1. Thanks for sharing D.V. . Always good to know what DeMark is thinking. In a previous life I managed institutional money and had access to DeMark via Bloomberg and used it regularly. Like anything else it is not a panacea but can be uncanny at signalling market exhaustion points. Adds weight to the counter trend rally scenario.

  1. Contrary Indicator?

    Headline in the Wall Street Journal today:
    Stock Market Bottom Remains Elusive Despite Deepening Decline

    History shows markets have long stumped strategists trying to predict when downturns would end. Many investors and analysts looking back at historic pullbacks believe that the current slump still has a way to go.

    On the 25th of May NVDA reports its earning. This stock has been the darling of the Hedge Fund crowd. If on bad earnings the stock rallies I would be confident that the bottom is in for a short term rally.

  2. The most accurate indicators may be the ones that arrive unbidden. As I recounted recently, people who normally don’t follow the markets are worried about their 401ks.

    1. And members of the Fed don’t live in a vacuum – they hear the same kinds of comments from friends/ relatives/ acquaintances/ colleagues in their daily lives.

  3. We haven’t seen real capitulation yet. Highest VIX reading so far is 39, need to see 50 plus. And while sentiment is bad actual exposure to equities hasn’t changed much. That needs to change for durable bottom.

      1. Does anyone think the non-retail crowd have been unusually quick to de-risk this time around and hence why the VIX is well-behaved? Or is this normally how it goes?

  4. Perhaps the only thing going for a relief ralley now is seasonality which is $SPX positive for the very end of May and first 10 days of June. Seasonality is somewhat reflected in the current sell off and has put the brakes on the sharp drops. A larger positive effect is usually seen in the first week of July, usually seen close to the July 4th holiday.

    Seasonality effect seen over the last 15 years of $SPX and projected for ’22

    1. Correction, the link above is for the 5 years $SPX summation seasonal return. It turns out looking back over 15 years, there is good correlation not only for 2022 but also other years and offer a valid approach to timing the SPX. It now appears some of the relief ralleys in 01/26, 02/25, 03/16 and others including Friday close can be explained with basis in seasonality. The bulls may be jumping the gun though with Friday 05/20 close as positive SPX seasonality starts in earnest 05/27/22 and lasts about 10 days before falling off a cliff by the end of June.

  5. That weekly NAAIM looking at when it hits the lower BB is a relatively uncommon signal, and when the SPX weekly RSI starts showing an uptrend is interesting. Too bad it did not exist before 2006

  6. Not to be outdone by our fellow Students, I offer Jeremy Grantham. He is a celebrity again and is everywhere on all media.

  7. Scott Ritter’s Switcheroo: “Why I Radically Changed My Overall Assessment”

    Ritter: “The military aid the west is providing to Ukraine is changing the dynamic and if Russia doesn’t find a way to address this meaningfully… the conflict will never end.”

    That’s quite a turnaround from a statement he made just weeks earlier that, “Russia is winning the war, and winning it decisively.”

    Scott Ritter is gradually adjusting to the idea that the conflict in Ukraine is not a just regional skirmish between two quarrelsome neighbors, nor is it a proxy-war between NATO and Russia. No. Ukraine is the first phase of a broader plan for crushing Russia, collapsing its economy, removing its leaders, seizing its natural resources, splintering its territory, and projecting US power across Central Asia to the Pacific Rim. Ukraine is about hegemony, empire, and pure, unalloyed power. Most important, Ukraine is the first battle in a Third World War, a war that was concocted and launched by Washington to ensure another unchallenged century of American primacy.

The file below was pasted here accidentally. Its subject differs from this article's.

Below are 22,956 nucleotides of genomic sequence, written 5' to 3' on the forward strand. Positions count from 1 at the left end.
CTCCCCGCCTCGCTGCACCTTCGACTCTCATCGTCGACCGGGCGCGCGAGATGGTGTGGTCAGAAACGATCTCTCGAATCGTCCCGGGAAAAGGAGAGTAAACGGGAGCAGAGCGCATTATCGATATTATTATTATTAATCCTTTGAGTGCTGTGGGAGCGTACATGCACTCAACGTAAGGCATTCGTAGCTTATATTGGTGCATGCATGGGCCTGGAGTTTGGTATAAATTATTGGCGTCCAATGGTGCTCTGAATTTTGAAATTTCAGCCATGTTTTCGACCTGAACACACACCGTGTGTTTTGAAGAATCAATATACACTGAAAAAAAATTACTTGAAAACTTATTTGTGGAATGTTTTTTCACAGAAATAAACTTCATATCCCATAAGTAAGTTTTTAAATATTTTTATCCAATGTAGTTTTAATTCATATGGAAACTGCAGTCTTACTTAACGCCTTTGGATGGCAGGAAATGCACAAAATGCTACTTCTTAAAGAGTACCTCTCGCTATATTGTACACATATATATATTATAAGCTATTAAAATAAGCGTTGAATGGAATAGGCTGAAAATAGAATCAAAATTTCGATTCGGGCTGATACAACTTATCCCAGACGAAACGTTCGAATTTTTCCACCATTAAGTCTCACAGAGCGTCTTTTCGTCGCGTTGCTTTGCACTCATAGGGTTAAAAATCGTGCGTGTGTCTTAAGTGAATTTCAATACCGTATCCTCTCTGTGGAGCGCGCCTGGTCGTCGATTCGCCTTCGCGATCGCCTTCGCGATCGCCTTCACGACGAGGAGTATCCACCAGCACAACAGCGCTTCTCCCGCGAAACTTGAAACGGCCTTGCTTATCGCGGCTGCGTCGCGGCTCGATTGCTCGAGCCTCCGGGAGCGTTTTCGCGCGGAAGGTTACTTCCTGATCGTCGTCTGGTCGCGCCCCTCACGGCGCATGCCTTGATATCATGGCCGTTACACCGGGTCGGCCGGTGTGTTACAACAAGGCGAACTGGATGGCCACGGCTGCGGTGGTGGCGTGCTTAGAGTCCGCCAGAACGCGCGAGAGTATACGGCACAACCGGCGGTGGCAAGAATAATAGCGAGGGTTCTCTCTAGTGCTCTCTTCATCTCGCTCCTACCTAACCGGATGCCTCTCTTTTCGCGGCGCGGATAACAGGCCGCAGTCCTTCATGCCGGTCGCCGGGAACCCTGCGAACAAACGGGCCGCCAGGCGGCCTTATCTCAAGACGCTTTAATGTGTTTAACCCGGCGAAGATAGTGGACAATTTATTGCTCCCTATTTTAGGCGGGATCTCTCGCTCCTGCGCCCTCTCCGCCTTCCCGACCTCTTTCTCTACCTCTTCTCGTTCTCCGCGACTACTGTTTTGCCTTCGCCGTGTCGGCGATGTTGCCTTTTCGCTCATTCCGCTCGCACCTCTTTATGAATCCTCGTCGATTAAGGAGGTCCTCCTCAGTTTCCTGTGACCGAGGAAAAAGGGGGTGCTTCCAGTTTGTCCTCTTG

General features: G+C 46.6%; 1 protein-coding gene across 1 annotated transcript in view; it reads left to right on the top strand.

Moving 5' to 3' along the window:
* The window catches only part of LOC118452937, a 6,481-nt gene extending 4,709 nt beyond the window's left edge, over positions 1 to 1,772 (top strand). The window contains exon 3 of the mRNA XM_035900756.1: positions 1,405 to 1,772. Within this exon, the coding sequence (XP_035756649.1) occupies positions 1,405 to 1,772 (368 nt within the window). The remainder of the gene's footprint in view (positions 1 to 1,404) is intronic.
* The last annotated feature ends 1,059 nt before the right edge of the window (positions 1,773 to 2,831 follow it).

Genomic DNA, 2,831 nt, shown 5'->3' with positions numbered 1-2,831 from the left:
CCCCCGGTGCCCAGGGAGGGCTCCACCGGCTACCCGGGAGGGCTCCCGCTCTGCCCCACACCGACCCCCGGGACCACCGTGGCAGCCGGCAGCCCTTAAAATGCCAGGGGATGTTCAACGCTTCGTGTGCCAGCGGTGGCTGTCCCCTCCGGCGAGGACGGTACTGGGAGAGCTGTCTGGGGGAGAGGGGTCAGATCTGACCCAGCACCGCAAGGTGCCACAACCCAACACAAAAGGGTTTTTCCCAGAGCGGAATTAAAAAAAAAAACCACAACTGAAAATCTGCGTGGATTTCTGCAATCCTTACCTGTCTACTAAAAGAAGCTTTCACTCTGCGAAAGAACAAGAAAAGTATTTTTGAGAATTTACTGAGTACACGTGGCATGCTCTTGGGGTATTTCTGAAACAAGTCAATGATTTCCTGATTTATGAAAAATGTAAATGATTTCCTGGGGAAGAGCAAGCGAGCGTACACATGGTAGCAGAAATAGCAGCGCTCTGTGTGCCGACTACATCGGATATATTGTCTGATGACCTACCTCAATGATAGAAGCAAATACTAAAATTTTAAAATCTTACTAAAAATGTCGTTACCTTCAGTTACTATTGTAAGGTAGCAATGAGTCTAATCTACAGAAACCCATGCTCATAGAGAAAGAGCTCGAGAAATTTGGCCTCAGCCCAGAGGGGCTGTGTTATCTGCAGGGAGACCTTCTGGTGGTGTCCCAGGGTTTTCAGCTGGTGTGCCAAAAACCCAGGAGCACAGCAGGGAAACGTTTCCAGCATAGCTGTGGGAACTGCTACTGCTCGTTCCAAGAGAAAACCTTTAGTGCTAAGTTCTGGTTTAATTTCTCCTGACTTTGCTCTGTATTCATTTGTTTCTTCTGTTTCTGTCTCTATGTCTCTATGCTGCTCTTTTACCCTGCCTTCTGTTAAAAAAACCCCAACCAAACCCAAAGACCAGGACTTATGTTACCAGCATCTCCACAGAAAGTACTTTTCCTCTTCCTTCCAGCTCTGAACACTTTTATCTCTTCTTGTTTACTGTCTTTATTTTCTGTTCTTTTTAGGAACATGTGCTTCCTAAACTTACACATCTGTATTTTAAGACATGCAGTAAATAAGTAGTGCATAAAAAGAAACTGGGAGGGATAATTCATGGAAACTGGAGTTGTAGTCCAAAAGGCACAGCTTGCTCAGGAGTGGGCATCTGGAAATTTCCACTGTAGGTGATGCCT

1. Interesting but imho third world war sounds too farfetched. The only thing clear to me is that the speed, scale and scope of retaliation from the anti-Russian side is quite baffling and unprecedented. Like an extreme allergic reaction to a highly specific allergen.

  8. Bullwhip Effect Ends With A Bang: Why Prices Are About To Fall Off A Cliff

    “we have entered the terminal phase of the “bullwhip effect”, where plunging inventory-to-sales ratios reverse violently higher, where supply chains unclog suddenly and rapidly amid a sudden chill in the economy, and where prices for so-called “core” goods collapse almost overnight, even as non-core prices (food and energy) explode even higher.”

    A good article. Worth exploring further.

  9. CBOE Equity Put/Call Ratio $CPCE for example, large drop followed by a large increase in puts such as today 05/24/22 (+19.8%) is usually bearish. We last saw this on 4/5/22, 9/28/21 for example and there are several from March 2020 pandemic sell off. There are rare exception such as 10/30/20 where the day closed at 30 day low in SPX and 30 high in $CPCE, then it ended up very bullish.

    1. Those who are bullish will not like to hear this. Two measures of volatility are likely to increase from here (and lead to lower SPX prices).

      The $VIX / $VIXX ratio is increasing, the highest since 05/06/2020.

      The up component of volatility of $CPCE is increasing and approaching recent highs quickly and when it does, the put call ratio can spike and SPX price drops. This up volatility has not reached anywhere near the March 2020 pandemic level and can easily go much higher even compared to 2018 correction levels.

      So to answer the question of whether the markets are technically washed out enough, the answer is probably no.


  10. Looks like the market is consolidating before the Fed Minutes may give us a more significant directional move.

    1. to Jan: I have the same feeling. But pay attention for the fake move after FED. If you are from Czechia / Slovakia – Zdravím Honzu!

    2. Traders are likely to fade this morning’s rally. Which may be a mistake. Max pain would be a further gap up following the Fed minutes.